Next, a method for forming the particle control screen assembly 10 will be described. The support layer 12 and the filter layers 14, 16, and 18 are diffusion bonded, sintered, or non-sintered. In the case of a non-sintered filter layer, two or more filter layers having a net size depending on the required filtration quality are laminated. The filter layers are arranged to form a multilayer unsintered screen relative to each other. The filter layer may be coupled to hold itself in place for later production steps. The filter layer is pressed flat by a plate so as not to wave during connection. Metal pieces 40 (shown in FIGS. 3A and 3B) are attached to both ends of the multilayer non-sintered screen. The metal pieces 40 are each welded to the multilayer non-sintered screen.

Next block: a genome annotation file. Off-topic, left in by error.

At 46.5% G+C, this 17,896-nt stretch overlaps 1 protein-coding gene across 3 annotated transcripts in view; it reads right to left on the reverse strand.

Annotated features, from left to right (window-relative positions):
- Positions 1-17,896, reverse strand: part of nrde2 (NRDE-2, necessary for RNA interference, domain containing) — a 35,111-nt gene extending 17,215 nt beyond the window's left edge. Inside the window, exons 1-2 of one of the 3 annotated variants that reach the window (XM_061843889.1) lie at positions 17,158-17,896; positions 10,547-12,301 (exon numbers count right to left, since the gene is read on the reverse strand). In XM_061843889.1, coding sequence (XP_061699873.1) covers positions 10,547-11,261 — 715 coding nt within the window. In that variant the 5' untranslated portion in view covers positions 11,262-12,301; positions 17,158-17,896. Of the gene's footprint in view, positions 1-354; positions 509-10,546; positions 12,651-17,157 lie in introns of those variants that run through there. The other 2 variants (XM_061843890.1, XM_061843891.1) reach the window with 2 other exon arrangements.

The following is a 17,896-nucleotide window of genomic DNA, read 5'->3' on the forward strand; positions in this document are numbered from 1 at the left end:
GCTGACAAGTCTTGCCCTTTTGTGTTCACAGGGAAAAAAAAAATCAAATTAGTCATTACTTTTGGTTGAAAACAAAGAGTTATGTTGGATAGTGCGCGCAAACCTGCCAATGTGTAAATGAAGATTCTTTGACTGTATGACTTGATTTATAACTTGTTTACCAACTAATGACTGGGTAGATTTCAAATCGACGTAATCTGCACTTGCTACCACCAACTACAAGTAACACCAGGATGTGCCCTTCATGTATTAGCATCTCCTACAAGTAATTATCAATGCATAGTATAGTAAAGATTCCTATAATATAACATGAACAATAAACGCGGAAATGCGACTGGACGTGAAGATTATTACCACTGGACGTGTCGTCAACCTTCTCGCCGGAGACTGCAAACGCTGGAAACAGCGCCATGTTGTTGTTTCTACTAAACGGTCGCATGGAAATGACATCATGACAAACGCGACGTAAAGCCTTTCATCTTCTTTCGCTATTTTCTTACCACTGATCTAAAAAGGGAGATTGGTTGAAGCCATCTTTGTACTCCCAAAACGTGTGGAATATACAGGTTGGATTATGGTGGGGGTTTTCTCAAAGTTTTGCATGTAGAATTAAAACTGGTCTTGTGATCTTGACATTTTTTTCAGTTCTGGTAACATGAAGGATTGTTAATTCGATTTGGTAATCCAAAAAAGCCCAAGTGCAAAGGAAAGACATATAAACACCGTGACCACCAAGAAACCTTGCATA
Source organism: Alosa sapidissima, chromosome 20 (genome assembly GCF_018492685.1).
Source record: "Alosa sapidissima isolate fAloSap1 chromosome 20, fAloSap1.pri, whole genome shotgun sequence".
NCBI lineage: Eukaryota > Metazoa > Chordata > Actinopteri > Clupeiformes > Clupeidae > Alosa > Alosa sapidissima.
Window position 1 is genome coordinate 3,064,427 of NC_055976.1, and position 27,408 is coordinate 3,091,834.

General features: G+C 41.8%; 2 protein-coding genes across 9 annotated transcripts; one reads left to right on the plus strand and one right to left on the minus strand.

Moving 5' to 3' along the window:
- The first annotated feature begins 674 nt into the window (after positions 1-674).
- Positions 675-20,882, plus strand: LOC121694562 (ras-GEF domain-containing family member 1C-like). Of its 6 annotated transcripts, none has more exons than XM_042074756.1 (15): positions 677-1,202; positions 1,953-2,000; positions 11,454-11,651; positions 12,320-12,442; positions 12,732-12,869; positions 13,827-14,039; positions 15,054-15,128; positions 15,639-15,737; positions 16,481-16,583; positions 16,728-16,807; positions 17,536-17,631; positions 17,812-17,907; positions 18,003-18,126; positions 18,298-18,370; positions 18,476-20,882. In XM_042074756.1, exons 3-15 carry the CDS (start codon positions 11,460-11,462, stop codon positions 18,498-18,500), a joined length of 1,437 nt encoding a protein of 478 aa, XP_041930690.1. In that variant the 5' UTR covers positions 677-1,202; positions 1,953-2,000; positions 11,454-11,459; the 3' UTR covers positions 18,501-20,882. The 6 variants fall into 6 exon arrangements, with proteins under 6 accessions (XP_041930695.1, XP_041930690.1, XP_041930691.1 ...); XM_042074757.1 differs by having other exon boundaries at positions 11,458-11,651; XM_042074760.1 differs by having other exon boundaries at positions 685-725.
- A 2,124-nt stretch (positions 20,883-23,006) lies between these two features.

The screen is then formed in a generally cylindrical shape. When the longitudinal edges of the layers do not align, trimming is performed so that the longitudinal edges of each layer generally overlap completely. A plasma cutting device is used to trim the longitudinal edges. For trimming, the generally cylindrical screen is placed in a plasma cutting device and secured to a mandrel. The mandrel is used to hold the generally cylindrical screen firmly and also serves as a guide for the plasma cutting device to trim the longitudinal edges. The mandrel has a crushing slot along its length. A plasma torch moves along the mandrel and trims the longitudinal edges of each layer. The trimming process allows for the formation of a longitudinal weld of the unsintered / non-diffusion bonded network layer. The longitudinal edges of the mesh layer are then welded together. A longitudinal seam weld 32 is provided along the entire length of the assembly as shown in FIG.